RUN DATES: 2/5/16 – 2/21/16
VENUE: Oceanside Theatre Company
The title has multiple meanings in David Auburn’s Pulitzer Prize and Tony Award-winning 2001 drama, “Proof.” In one sense, it refers to a dense mathematical proof that has been discovered after the death of a brilliant mathematician. It also refers to the evidence required to determine who actually created the groundbreaking proof. And then there’s the issue of love, and the need for proof of its authenticity.
Surrounding the mystery element of the intriguing plot, there are other conflicts and issues. Has the mathematician’s daughter inherited his madness as well as his genius? What’s the source of her fraught relationship with her sister? And what are the true motives and intentions of young Hal, a former doctoral student of the late mathematician?
The Oceanside Theatre Company (now fully professional, paying all its artists) is presenting an extremely well acted production. Kate Schott is charming, sassy and adorable as Catherine, the budding mathematician. James Winkler is solid (even when incorporeal) and credible as her dad. Dhyana Dahl is very nicely dressed (costumes by Roz Lehman) as the estranged, high-end, New York-based sister who returns to Chicago for her father’s funeral. And Dylan Christopher is perfectly awkward, hesitant and geeky as Hal, the 28 year-old mathematician who realizes that, math being a young man’s game, he’s already past his prime.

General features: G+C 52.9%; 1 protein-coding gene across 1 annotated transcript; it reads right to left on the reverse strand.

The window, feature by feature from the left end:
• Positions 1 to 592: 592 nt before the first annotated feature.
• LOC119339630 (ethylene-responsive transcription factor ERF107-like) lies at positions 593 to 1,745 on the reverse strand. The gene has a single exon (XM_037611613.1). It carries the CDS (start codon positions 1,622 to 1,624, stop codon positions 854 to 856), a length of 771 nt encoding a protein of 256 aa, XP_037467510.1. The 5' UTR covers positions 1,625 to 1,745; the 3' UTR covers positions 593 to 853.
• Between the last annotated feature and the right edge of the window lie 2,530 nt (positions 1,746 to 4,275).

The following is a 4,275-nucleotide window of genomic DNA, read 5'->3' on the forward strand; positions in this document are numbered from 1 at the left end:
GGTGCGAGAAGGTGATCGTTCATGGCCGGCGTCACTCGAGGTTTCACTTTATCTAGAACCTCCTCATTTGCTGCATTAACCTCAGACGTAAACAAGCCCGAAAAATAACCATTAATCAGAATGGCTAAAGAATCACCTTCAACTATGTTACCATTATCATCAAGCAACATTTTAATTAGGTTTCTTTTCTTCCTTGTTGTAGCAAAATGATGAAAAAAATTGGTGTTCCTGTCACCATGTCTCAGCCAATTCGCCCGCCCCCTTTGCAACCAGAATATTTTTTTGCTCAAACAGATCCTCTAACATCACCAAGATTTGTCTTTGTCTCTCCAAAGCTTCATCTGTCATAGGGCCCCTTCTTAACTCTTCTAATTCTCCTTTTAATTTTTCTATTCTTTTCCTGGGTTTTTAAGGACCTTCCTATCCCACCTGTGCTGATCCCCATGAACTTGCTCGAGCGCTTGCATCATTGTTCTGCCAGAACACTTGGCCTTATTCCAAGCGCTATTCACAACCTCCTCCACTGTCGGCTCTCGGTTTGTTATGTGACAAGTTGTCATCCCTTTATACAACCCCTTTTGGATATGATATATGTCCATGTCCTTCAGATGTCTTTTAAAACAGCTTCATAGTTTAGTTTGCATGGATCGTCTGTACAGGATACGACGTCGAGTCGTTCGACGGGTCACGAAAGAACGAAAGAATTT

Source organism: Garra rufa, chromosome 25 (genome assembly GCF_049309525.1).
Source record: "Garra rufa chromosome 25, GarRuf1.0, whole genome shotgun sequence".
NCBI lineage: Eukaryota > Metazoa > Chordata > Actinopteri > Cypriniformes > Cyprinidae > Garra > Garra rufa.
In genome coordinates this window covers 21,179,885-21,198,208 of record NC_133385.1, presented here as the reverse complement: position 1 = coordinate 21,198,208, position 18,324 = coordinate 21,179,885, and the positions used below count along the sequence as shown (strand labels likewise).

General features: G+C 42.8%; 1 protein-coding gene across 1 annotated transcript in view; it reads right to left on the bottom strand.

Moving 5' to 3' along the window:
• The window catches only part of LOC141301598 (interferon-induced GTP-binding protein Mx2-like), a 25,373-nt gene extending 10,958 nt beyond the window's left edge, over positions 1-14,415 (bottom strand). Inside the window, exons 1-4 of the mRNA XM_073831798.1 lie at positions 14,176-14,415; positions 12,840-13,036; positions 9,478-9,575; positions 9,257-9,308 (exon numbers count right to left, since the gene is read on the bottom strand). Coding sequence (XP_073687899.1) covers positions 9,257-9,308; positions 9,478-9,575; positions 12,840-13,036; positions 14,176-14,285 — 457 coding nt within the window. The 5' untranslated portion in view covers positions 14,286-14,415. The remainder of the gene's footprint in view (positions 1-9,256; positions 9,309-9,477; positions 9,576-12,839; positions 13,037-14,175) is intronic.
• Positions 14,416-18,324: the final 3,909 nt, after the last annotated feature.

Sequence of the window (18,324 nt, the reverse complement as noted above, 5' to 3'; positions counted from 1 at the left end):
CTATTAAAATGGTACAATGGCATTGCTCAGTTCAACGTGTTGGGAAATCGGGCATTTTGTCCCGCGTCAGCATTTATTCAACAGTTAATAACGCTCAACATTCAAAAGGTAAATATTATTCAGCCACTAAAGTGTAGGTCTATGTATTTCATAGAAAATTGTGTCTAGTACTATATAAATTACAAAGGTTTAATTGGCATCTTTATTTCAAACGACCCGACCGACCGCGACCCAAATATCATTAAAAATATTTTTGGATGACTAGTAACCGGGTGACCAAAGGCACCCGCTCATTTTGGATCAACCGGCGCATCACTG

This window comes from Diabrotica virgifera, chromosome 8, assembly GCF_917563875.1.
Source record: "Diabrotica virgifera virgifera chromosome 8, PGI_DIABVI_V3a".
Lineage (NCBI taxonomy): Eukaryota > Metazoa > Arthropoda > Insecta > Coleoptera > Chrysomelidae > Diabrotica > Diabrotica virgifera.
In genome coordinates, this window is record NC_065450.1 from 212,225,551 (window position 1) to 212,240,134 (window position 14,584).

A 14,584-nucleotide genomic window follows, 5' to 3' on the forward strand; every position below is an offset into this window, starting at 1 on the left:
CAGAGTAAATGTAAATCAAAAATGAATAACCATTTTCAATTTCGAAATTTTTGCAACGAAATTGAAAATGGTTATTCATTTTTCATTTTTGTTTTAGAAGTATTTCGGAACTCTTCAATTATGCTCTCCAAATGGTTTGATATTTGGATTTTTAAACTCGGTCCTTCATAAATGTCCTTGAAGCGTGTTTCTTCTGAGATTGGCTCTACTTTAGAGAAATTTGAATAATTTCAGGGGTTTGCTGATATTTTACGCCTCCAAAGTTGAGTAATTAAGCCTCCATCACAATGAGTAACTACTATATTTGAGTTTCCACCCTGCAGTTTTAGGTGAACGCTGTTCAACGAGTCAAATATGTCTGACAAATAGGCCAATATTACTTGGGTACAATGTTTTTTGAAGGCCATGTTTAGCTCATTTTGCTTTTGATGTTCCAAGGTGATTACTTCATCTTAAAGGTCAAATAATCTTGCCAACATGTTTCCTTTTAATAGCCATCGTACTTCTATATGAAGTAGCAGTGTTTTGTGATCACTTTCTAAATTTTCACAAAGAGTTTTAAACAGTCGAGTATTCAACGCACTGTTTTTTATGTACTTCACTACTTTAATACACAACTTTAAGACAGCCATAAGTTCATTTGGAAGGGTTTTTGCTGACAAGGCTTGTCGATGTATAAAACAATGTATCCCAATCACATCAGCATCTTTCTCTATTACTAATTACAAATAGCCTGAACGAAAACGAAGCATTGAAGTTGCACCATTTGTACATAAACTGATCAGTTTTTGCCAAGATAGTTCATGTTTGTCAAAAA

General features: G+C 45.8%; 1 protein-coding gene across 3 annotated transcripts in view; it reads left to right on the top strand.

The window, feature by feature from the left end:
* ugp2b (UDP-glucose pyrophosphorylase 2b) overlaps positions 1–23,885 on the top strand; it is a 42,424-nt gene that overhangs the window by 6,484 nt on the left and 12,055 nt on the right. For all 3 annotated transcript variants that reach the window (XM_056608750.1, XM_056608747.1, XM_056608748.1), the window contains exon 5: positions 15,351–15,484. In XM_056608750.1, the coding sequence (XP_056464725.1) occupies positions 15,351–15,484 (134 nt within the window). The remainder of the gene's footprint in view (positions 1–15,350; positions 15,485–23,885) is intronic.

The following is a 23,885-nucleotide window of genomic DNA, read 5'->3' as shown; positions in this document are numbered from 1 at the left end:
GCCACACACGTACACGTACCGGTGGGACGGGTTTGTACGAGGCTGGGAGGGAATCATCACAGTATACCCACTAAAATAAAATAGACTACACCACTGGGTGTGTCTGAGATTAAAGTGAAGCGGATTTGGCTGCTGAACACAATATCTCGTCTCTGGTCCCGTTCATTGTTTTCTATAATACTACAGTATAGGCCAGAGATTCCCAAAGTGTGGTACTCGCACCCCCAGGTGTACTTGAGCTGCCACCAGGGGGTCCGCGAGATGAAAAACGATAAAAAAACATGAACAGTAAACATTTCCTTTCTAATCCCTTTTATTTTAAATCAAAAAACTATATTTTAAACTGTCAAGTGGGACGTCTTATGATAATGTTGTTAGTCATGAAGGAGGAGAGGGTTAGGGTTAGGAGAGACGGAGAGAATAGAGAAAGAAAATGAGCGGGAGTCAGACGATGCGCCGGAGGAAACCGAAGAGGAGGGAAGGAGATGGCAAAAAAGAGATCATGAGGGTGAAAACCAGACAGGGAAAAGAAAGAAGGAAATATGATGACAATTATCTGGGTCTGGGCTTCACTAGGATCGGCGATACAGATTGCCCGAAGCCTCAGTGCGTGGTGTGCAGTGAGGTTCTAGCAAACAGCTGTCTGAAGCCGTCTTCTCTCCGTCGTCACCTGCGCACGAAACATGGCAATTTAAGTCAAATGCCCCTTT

But in this production, the edge is sheared off the play. This Claire is too compassionate, not half as bitchy or uppity or condescending as she should be. Catherine repeatedly says she hates her sister; we need to see more evidence of why (so maybe we can hate her a bit, too). Most crucial, though, we need to harbor doubts about Hal and his plans for the newly discovered proof. That’s what really makes the play interesting, and leaves us with a deliciously unnerving uncertainty. OTC founding artistic director Christopher Williams did an excellent job of casting, as well as designing the set and sound, and seating the audience on the Brooks Theatre’s stage, bordering the action on three sides, to create an intense and intimate environment. He just left the enigma out of the “Proof.”
©2016 PAT LAUNER, San Diego Theater Reviews